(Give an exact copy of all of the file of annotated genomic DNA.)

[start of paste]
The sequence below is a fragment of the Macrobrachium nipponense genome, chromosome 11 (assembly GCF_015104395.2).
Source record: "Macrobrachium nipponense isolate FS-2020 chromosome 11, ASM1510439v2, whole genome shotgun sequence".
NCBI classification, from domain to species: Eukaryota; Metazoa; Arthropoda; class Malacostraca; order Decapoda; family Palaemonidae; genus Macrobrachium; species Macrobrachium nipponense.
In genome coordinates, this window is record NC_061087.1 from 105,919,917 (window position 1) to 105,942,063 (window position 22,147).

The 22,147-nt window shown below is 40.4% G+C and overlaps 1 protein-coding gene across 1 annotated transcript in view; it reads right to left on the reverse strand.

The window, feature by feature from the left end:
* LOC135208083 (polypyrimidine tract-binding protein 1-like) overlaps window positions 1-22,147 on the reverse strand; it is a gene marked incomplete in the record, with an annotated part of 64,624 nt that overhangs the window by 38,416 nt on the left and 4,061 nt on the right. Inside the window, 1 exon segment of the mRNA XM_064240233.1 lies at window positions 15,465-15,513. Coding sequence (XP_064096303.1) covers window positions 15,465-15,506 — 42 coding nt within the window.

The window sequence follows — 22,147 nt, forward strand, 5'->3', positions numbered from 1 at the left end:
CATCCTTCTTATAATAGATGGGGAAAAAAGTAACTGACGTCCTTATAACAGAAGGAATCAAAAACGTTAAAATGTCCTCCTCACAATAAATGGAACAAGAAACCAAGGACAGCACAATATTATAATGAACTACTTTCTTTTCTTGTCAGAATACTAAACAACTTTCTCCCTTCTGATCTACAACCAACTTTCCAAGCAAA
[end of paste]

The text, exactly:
The sequence below is a fragment of the Macrobrachium nipponense genome, chromosome 11 (assembly GCF_015104395.2).
Source record: "Macrobrachium nipponense isolate FS-2020 chromosome 11, ASM1510439v2, whole genome shotgun sequence".
NCBI classification, from domain to species: Eukaryota; Metazoa; Arthropoda; class Malacostraca; order Decapoda; family Palaemonidae; genus Macrobrachium; species Macrobrachium nipponense.
In genome coordinates, this window is record NC_061087.1 from 105,919,917 (window position 1) to 105,942,063 (window position 22,147).

The 22,147-nt window shown below is 40.4% G+C and overlaps 1 protein-coding gene across 1 annotated transcript in view; it reads right to left on the reverse strand.

The window, feature by feature from the left end:
* LOC135208083 (polypyrimidine tract-binding protein 1-like) overlaps window positions 1-22,147 on the reverse strand; it is a gene marked incomplete in the record, with an annotated part of 64,624 nt that overhangs the window by 38,416 nt on the left and 4,061 nt on the right. Inside the window, 1 exon segment of the mRNA XM_064240233.1 lies at window positions 15,465-15,513. Coding sequence (XP_064096303.1) covers window positions 15,465-15,506 — 42 coding nt within the window.

The window sequence follows — 22,147 nt, forward strand, 5'->3', positions numbered from 1 at the left end:
CATCCTTCTTATAATAGATGGGGAAAAAAGTAACTGACGTCCTTATAACAGAAGGAATCAAAAACGTTAAAATGTCCTCCTCACAATAAATGGAACAAGAAACCAAGGACAGCACAATATTATAATGAACTACTTTCTTTTCTTGTCAGAATACTAAACAACTTTCTCCCTTCTGATCTACAACCAACTTTCCAAGCAAA